Mobile Opportunity Research

This website documents the ongoing work by the Mobile Opportunity project team at Mozilla.




Our work is public. You can track our wiki documentation , as well as our issue tracking.

This website is authored in github, edits via pull requests or issues are welcome.


This website documents the ongoing work by the Mobile Opportunity project team at Mozilla, in partnership with GSMA.

This is a multidisciplinary research project studying technology and design approaches for greater participation in mobile digital life.

We are especially interested in empowering new smartphone users to create and distribute locally relevant mobile apps. During 2014, this team will be studying motivations and constraints for creation creation in emerging digital economies, then prototyping and testing several software and teaching hypotheses in order to find solutions. We will present our findings at Mobile World Congress 2015.


Worldwide, sales of web-enabled "smartphones" have already surpassed feature phones. Low-cost smart devices, such as the Firefox OS / Spreadtrum device, are coming within reach for people at the bottom of the economic pyramid. And in 2017, active smartphone usage is predicted to surpass feature phone usage.

For first-time smartphone buyers, apps and content are a killer feature. For network providers, they can drive subscriptions, data, and revenue from operator services. Yet a lack of skills and infrastructure means that there is latent, unmet demand for content that takes account of language, dialect and culture.

At the same time, we believe that the ability for individuals in a digital economy to add value to that digital economy will be essential for long-term, equitable development. In some countries, such as Bangladesh, market forces alone are unlikely to lead to optimal outcomes.

To close this “skills and content” gap, governments, NGOs and donors are inclined to invest in hubs, incubators, accelerators, and start-up garages that mirror assumptions about entrepreneurship from the experience of developed countries. Yet these models cannot kickstart digital economic development, or fill the content and skills gap, on their own. More ambitious, more scalable solutions will be required.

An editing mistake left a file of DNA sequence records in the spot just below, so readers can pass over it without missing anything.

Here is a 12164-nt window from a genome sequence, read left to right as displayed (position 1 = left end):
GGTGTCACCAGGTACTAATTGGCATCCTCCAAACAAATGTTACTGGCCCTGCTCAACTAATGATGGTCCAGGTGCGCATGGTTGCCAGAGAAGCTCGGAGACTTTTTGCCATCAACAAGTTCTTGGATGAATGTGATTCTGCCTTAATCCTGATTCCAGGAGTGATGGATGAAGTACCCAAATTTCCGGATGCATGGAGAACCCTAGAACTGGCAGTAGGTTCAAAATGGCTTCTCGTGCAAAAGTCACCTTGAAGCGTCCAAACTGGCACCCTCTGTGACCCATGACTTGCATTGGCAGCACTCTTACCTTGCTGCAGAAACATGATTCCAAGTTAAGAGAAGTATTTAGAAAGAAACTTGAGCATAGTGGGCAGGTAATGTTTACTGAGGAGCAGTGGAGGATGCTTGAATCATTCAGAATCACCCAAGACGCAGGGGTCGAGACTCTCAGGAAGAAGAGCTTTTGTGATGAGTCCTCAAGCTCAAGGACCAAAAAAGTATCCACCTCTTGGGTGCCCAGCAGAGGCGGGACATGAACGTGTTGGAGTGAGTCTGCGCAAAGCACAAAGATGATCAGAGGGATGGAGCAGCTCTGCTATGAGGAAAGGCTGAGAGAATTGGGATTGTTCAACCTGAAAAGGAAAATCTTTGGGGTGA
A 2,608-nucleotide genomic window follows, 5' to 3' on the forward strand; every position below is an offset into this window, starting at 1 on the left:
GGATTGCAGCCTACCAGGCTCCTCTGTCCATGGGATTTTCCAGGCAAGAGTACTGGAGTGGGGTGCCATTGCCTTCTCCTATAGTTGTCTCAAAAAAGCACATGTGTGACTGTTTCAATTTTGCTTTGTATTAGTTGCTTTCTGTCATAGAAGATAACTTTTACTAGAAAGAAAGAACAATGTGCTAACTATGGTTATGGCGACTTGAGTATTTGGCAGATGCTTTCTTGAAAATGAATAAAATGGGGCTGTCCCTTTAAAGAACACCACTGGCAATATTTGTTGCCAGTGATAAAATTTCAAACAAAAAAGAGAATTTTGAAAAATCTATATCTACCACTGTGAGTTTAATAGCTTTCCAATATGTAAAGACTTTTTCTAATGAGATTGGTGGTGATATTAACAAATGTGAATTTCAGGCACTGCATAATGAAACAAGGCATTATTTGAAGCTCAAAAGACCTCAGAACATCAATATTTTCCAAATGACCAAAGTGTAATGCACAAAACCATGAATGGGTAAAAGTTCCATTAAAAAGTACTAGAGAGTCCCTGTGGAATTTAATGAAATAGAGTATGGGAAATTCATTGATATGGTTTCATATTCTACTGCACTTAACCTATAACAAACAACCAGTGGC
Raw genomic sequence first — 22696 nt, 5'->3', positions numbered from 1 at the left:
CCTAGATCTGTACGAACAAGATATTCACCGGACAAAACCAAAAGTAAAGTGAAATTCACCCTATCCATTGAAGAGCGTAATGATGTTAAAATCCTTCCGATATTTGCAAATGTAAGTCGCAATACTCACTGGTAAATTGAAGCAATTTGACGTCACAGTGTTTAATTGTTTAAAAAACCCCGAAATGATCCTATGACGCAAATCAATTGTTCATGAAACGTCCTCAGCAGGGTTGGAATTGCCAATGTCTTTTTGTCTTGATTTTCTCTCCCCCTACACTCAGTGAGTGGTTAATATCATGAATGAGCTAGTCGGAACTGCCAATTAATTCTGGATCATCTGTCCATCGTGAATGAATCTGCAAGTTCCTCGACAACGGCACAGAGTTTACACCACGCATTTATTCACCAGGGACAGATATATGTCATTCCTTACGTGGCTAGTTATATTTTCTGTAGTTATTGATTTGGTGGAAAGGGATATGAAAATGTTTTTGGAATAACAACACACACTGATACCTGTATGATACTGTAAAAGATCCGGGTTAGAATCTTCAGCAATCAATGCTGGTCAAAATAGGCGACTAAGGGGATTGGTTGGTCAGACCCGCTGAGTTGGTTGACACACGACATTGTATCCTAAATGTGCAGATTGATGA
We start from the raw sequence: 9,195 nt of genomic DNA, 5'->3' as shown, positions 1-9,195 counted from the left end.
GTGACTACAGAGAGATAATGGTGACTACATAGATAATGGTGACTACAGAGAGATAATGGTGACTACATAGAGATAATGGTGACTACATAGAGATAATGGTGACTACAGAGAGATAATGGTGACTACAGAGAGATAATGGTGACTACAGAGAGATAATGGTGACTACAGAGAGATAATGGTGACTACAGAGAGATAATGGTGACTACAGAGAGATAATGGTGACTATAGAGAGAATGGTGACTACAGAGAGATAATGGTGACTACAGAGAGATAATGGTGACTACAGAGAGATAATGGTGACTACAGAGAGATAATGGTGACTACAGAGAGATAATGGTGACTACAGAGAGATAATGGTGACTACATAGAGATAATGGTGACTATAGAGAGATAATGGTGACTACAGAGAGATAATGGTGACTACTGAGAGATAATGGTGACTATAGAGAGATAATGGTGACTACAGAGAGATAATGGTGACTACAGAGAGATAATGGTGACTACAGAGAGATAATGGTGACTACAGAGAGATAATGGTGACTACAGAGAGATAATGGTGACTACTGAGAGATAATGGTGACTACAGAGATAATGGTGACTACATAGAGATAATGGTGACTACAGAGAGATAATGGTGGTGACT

In this project we will seek greater insights on the following questions: What technology and practice innovations can we introduce to benefit both the content ecosystem and also global digital inclusion goals? How can we put the power to participate in the digital economy in more hands, in more places? How can we lower the bar to make and distribute local apps and content? How can we unleash entrepreneurial innovation, at massive scale, among mobile users who do not have access to bank officers, ATMs, or even a computer?

Adoption patterns, usage patterns, developer segmentation, distribution and monetization models will differ worlwide. While power laws, network effects, and other facts of nature will lead to some global constants—and some global technology norms—we believe that people who are only now coming online should have a stake in the development of their digital environment.

this spirit, we seek innovations in the field of digital skills development, apps authoring and distribution models so that new web users can be "makers" and masters of their destiny. By working with communities engaged in Mozilla's learning and technology communities, testing our approaches in the field, and working with partners who share our interest in new models of local content creation, we hope to unlock value for all players, and more active stakeholders among the newest participants in the mobile content ecosystem.


Please see our public goals, approach and plan to understand the process we will use for this project. We welcome contributions, so feel free to get in touch.


This project is starting in June 2014, and is expected to continue until at least April 2015, at which point we will perform a high-level assessment about next steps.


This is a Mozilla-led project involving a broad set of partners, including the GSMA.

points of contact are David Ascher (prototypes and engineering) ( and Ben Moskowitz (partnerships and plan) (
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